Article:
Baylor quarterback Bryce Petty is the nation’s leader in passer rating and inserted himself into the Heisman conversation, but beyond Petty, no quarterback in the Big 12 has been better than Webb.
“People are starting to see, ‘Hey, this guy can win ballgames if we rally around him and do our job,” Red Raiders coach Kliff Kingsbury said.
It didn’t take long, and Webb provided has plenty of reason to believe Tech will win a lot more ballgames with him at the helm.
The title of being a “coach’s kid” comes in handy when your college coach needs a platitude to answer a question. The reality is much less glamorous, even if it can be beneficial. Most often, it means lots of moves and school changes.
When Davis was born, Matt was coaching in Lancaster, where he and his wife, Donna, grew up. Matt was a quarterback himself, and his wife is in the hall of fame at Abilene Christian University for her tennis career. Matt joined the coaching staff at Colleyville Heritage just before Davis started kindergarten, and after Davis’ third grade year, took a job in Waxahachie, a suburb on the southern edge of the Dallas-Fort Worth metroplex. Three years later, the family moved to Keller, where Webb’s football career began to blossom.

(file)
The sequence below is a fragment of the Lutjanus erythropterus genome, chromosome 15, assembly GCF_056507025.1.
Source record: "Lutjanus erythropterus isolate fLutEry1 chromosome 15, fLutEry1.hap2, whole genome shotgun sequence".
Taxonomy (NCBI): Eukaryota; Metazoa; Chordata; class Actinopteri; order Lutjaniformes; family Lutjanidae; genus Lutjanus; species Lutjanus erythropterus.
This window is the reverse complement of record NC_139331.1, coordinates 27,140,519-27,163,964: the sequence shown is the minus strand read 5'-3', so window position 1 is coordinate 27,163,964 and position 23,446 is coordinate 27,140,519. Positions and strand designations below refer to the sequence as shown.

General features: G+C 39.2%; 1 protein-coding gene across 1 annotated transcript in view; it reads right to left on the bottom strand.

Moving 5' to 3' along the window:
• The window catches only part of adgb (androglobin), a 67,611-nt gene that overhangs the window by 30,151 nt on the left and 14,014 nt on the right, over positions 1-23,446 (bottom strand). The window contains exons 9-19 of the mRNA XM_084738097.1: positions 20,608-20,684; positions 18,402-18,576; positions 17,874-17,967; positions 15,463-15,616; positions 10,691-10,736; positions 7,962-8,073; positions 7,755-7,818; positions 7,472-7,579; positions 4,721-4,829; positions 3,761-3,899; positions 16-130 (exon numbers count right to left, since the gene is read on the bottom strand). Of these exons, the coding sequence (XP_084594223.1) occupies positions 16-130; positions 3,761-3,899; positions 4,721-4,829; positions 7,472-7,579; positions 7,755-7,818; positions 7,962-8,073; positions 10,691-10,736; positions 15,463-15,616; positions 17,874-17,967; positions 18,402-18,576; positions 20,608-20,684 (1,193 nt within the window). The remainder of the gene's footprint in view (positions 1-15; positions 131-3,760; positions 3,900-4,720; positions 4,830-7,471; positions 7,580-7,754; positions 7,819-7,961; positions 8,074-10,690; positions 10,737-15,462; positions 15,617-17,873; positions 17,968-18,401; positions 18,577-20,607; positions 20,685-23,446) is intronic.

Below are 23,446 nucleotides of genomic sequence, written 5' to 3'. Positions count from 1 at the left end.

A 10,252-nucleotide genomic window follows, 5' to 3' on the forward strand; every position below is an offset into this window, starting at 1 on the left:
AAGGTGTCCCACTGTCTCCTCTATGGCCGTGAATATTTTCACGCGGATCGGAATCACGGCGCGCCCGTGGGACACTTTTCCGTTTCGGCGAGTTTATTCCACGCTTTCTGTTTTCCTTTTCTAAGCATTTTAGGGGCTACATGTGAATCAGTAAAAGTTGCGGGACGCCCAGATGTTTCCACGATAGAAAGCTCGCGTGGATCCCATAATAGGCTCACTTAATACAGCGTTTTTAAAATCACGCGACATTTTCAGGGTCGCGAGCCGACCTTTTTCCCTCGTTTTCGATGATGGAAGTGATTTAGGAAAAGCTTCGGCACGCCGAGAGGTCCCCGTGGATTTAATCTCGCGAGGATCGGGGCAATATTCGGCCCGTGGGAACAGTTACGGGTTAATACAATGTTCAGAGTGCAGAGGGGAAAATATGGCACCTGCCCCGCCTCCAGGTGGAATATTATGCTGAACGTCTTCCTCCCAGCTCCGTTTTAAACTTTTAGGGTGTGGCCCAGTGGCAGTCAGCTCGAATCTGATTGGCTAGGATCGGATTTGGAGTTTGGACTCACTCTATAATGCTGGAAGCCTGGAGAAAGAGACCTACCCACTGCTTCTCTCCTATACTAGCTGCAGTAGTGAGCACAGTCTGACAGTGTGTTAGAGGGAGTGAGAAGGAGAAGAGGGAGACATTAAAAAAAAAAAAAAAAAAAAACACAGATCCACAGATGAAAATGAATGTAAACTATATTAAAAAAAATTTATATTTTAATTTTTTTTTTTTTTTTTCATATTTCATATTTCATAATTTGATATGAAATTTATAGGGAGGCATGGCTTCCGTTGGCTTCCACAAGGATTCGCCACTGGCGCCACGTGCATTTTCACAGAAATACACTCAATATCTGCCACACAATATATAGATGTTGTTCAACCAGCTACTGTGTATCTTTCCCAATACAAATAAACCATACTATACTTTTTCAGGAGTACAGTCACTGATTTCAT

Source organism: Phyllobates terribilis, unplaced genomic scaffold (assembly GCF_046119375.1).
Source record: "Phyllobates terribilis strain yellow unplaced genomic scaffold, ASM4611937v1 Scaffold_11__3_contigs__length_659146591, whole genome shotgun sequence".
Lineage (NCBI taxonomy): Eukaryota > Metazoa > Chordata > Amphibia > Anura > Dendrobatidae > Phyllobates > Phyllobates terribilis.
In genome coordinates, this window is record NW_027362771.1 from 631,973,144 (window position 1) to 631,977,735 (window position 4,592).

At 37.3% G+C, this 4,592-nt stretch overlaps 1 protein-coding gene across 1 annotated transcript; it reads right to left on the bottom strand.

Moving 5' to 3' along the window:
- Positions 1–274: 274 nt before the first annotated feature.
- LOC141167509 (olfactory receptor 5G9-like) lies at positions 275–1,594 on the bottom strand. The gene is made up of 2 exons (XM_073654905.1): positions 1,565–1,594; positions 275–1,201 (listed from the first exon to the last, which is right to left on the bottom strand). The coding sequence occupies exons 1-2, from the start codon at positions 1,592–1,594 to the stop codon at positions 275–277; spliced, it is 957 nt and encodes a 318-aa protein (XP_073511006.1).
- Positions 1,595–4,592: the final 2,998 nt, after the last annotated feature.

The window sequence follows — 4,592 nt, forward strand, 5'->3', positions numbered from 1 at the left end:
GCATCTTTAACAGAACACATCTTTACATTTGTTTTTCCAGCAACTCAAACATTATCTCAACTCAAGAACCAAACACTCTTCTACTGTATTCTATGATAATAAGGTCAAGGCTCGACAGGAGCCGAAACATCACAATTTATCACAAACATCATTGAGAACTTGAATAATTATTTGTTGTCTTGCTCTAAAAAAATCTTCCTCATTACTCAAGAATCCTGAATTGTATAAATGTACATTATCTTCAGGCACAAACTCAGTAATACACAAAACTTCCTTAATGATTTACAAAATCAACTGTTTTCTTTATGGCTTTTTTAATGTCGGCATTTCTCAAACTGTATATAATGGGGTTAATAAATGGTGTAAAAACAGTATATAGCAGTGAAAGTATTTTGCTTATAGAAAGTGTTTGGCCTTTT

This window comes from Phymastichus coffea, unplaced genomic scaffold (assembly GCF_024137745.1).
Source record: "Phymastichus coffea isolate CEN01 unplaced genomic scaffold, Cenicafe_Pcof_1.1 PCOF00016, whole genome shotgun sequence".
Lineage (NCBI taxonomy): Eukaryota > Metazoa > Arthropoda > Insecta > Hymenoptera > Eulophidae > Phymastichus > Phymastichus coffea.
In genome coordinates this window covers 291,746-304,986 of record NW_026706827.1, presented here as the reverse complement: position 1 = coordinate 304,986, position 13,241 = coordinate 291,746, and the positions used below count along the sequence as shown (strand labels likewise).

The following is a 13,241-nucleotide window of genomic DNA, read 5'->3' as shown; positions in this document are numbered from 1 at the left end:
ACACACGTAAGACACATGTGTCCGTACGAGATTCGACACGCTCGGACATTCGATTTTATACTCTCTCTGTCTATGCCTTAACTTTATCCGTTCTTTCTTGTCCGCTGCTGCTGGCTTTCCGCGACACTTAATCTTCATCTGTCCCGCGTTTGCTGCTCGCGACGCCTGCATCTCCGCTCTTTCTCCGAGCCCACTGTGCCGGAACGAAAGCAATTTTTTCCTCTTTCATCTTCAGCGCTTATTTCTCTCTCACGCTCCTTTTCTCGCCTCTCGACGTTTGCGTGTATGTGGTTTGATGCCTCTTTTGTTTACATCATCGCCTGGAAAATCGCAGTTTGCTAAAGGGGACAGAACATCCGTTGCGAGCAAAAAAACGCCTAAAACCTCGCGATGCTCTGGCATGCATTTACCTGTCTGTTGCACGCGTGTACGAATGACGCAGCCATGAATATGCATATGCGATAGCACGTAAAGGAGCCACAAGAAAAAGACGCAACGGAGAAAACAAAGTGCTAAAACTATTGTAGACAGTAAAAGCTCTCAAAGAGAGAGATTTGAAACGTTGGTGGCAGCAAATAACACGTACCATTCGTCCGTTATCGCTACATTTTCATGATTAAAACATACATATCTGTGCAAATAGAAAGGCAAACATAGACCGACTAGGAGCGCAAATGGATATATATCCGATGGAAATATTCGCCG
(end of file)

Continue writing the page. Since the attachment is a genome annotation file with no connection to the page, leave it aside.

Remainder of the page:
He grew up being a ball boy and bat boy for any team his dad coached, but didn’t sign up to play on a football team until the seventh grade.
The reason why might get him permanently exiled to north of the Mason-Dixon line: He preferred ice hockey.
He strapped on his first pair of skates at about five and spent most of his sporting career on the ice through seventh grade.